The foregoing discussion of the superb doctrine dealt with "neither birth nor death, neither permanence nor annihilation, neither sameness nor differentiation, and neither coming nor going." Presently, we are going to turn our attention to the doctrine of Ultimate Reality as "not defiled, not pure, not increasing and not decreasing," dependent on the substance of Prajna (or the Voidness of all things).

Defiled and pure both are without definite form, thus leaving everyone to his/her own resources or subjective point of view. Rejecting "defiled", clinging to "pure" gives rise to yet another defilement because of our natural tendency toward opinions and prejudice. It is only when discriminating thought no longer arises that liberation can be attained. Let us imagine that someone slipped while walking on a country road; while getting up he/she put his/her hand in some dung. He/she washed the dirty hand, and having done that, considered that hand clean again. Had a piece of cloth been used instead, it would have been considered somewhat soiled even after many launderings; it might even be discarded because of it. However, the hand could not be discarded since it forms an essential part of the owner's body; he/she had no other alternative but to wash it carefully and then accept it as clean. The handkerchief would be easy to abandon and for that reason there would be no need for mind to hold on to "soiled."

A lady scholar named Lu Mei Sun once told me a story about a friend of hers, a lady who lived in a village. Once her friend went shopping in the nearest town, where she saw a pretty enamelware receptacle she liked well enough to buy; she derived much pleasure from serving food in it. About six months later she invited several of her friends for a special meal and used her favorite vessel to serve it in. Her guests, however, were repelled by it, because they identified the vessel as a chamber pot. In spite of the fact that the pot was never used for anything else but food since the lady brought it home brand new from the store, her friends were taken aback. We can appreciate how the view of "soiled" and "clean" is totally grounded in the assumption that things have permanent and, therefore, independent existence.

There is a certain soy condiment that is very popular, but most of those who consume it are not aware of the process used to make it. During its fermentation, the condiment harbors colonies of maggots; they are carefully removed, prior to the product being offered for sale. People enjoy its flavor, but were they reminded, while eating it, that it was once populated by maggots, they might suddenly consider the condiment dirty and stop eating it.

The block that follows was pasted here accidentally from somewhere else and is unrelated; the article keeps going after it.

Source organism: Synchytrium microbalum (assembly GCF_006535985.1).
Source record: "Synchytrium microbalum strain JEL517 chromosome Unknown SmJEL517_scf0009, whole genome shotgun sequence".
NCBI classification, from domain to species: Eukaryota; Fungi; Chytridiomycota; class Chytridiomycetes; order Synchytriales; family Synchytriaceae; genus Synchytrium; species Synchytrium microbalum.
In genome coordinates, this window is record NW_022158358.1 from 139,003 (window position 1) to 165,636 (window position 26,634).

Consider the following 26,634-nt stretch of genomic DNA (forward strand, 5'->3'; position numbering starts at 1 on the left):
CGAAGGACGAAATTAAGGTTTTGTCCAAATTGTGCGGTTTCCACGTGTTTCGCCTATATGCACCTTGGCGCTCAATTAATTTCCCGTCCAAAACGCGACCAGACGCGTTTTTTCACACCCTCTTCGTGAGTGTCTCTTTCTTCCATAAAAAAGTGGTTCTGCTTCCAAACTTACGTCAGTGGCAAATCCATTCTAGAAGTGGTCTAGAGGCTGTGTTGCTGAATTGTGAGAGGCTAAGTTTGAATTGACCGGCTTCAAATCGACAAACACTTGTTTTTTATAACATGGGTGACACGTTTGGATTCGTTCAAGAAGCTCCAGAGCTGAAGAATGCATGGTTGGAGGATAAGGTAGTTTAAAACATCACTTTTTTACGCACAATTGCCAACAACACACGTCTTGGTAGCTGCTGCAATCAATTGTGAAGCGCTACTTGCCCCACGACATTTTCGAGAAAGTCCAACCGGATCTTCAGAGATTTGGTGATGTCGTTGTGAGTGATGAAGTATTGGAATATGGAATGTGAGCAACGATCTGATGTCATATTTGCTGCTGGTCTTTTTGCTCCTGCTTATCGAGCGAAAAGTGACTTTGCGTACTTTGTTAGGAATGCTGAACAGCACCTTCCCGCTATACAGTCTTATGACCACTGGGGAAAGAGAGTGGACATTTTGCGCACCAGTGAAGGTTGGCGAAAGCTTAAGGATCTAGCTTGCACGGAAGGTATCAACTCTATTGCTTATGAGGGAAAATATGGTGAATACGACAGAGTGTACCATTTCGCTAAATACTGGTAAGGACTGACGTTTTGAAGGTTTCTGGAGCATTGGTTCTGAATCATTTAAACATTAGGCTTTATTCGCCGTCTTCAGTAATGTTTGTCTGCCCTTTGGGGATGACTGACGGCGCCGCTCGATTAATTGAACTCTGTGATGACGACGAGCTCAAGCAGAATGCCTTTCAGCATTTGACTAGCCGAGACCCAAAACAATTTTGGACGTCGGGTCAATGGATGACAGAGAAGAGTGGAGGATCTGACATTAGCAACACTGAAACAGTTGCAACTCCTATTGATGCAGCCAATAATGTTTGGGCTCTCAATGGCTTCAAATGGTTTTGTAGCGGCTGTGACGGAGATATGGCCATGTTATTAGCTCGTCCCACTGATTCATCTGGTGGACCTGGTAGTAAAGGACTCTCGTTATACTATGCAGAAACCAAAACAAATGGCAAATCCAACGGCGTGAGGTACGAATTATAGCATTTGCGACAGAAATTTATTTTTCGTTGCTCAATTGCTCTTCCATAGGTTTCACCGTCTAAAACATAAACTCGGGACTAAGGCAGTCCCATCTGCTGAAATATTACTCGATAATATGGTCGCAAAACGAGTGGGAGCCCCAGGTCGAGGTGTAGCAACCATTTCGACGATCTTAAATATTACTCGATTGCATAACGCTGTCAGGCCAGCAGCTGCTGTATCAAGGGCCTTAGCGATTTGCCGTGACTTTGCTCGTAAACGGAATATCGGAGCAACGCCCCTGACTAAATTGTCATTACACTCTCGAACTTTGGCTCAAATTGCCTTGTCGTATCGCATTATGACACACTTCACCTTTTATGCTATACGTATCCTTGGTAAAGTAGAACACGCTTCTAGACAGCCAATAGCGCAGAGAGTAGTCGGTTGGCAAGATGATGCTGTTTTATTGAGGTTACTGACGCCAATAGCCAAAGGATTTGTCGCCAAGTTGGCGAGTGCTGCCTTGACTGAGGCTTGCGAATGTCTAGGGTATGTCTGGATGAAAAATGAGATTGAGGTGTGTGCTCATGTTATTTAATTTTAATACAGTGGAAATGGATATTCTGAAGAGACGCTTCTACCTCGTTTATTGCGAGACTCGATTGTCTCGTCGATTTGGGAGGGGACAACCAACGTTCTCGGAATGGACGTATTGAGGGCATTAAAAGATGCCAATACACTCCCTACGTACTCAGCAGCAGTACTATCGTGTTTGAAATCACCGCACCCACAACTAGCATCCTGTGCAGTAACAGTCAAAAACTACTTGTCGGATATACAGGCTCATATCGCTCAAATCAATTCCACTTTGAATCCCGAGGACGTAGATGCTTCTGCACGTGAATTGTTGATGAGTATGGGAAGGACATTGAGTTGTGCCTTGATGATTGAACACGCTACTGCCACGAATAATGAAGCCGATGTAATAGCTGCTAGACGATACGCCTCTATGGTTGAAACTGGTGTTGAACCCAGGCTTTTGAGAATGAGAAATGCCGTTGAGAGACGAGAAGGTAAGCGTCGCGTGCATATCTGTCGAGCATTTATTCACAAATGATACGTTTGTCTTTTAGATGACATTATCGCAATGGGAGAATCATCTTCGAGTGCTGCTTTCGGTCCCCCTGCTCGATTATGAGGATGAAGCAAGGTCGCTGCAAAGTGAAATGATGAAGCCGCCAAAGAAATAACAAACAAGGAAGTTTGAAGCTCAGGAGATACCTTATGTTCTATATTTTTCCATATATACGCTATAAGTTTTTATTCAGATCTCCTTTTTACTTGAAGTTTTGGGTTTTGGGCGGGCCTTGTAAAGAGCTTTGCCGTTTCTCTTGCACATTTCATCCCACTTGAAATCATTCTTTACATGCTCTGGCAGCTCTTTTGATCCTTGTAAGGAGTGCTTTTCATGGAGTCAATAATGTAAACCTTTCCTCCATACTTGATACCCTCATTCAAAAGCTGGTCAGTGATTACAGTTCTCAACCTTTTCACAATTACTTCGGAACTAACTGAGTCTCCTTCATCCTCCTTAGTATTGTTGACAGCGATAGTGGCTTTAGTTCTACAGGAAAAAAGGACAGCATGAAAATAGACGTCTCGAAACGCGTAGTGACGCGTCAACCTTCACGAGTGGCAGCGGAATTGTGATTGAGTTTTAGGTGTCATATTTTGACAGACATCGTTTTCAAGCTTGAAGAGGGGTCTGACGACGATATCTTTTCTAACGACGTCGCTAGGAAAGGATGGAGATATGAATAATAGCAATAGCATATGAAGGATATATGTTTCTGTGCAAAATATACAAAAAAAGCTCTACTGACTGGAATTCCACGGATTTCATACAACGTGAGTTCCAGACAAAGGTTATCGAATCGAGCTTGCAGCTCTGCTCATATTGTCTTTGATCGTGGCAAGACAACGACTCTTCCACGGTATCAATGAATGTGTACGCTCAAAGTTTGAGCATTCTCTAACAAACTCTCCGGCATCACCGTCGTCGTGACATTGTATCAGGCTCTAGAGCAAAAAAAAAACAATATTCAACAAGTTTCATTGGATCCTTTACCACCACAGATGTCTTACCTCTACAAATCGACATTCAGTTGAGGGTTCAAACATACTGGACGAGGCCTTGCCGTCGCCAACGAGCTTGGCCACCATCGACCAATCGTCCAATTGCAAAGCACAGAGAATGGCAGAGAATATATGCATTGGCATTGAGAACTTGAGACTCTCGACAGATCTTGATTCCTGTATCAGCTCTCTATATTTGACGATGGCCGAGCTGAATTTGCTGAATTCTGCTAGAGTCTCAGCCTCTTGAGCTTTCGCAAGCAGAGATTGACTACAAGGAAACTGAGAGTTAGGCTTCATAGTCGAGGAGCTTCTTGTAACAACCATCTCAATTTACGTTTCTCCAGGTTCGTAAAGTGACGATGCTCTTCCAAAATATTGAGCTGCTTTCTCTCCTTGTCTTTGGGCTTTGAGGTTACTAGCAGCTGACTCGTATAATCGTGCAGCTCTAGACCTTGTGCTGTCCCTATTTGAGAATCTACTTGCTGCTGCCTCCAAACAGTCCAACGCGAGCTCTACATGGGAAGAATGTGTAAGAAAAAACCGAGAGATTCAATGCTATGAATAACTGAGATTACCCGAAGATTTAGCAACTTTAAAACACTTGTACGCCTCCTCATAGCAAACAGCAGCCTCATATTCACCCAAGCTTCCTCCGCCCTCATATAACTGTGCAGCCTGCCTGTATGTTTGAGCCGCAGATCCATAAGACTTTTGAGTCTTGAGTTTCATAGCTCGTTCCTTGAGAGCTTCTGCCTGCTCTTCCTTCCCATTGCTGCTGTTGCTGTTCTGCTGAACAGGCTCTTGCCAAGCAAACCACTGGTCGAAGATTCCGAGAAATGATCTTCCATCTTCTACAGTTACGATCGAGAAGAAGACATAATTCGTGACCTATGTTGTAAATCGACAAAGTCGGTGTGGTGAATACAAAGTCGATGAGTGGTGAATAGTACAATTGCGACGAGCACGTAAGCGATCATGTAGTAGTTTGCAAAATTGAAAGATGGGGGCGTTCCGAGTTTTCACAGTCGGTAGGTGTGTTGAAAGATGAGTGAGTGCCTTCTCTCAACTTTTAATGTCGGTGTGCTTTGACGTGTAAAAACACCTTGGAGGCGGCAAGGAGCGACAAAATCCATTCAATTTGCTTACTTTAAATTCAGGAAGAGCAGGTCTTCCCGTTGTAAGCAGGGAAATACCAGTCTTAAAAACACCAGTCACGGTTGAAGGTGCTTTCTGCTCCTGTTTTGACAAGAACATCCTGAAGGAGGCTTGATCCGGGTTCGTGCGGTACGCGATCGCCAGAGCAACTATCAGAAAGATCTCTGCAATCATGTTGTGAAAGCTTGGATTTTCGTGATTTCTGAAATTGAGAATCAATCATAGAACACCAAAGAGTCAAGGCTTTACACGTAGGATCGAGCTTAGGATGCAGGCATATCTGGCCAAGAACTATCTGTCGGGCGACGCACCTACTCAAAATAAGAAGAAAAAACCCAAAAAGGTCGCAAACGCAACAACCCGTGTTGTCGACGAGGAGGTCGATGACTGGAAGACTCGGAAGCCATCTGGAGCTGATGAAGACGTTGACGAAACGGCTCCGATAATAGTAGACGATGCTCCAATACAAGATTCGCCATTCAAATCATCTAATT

Clearly, the maggots feel perfectly at home in the midst of the decomposing material, and the question of dirty or clean does not arise. Yet rotten or decomposing material has a connotation of dirt in the minds of people.

Those who inhabit heavenly realms consider us, 'the earthlings, dirty, yet they, in turn, are deemed dirty by the Arhat or the saint of the Theravadin tradition while he, the Arhat, is perceived as dirty by a bodhisattva. Thus the demarcation between pure and impure is far from clear. If your mind is impure, the world appears correspondingly impure, and vice versa. All these distinctions are arbitrary, yet people grasp them, and cling to their views as if they were carved in stone.

And, finally, we are going to talk about increase and decrease. As it is to be expected, these two terms are, likewise, completely relative: There may be an increase in a decrease, or a decrease in the increase. Let me give you an example: There are ninety days of summer. Presently, thirty days of summer have already passed. We might say that hot weather has been increasing over the past thirty days, or we can put it differently by saying that the hot season has already decreased by thirty days. An idiomatic saying puts it as "months and years have no feelings, they just decrease while they increase." While the years increase, our life span decreases says the same thing using different words. I am eighty-four years old. If I am to live till ninety, I have six more years, and if I live one more year after that, it means an increase, yet it is also a moment to moment decrease in my life span. That is the meaning of an increase in the decrease, and a decrease in the increase.

In a few words, there is neither birth nor death, neither impure nor pure, neither increase nor decrease: That is the wonderful doctrine of the Middle Way; but most people twist their perception to make it fit their picture of how reality should be. Then there is birth and death, impure and pure, increase and decrease, all being produced by ego-notion and its concomitant craving. For that reason the Buddha taught the true nature of reality: To point out that the notion of separate ego is an illusion, and to emphasize the necessity to eliminate craving if we want to bring the round of suffering to a halt.

The point is that the skandhas are all empty at this very moment; since the Skandha-Dharma is central to Buddhadharma, the rest of Dharmas are equally empty. To reiterate once more, there is no birth and no death, neither pure nor impure, neither increase nor decrease. According to the Prajna Paramita Heart Sutra, Emptiness is the substance of all dharmas.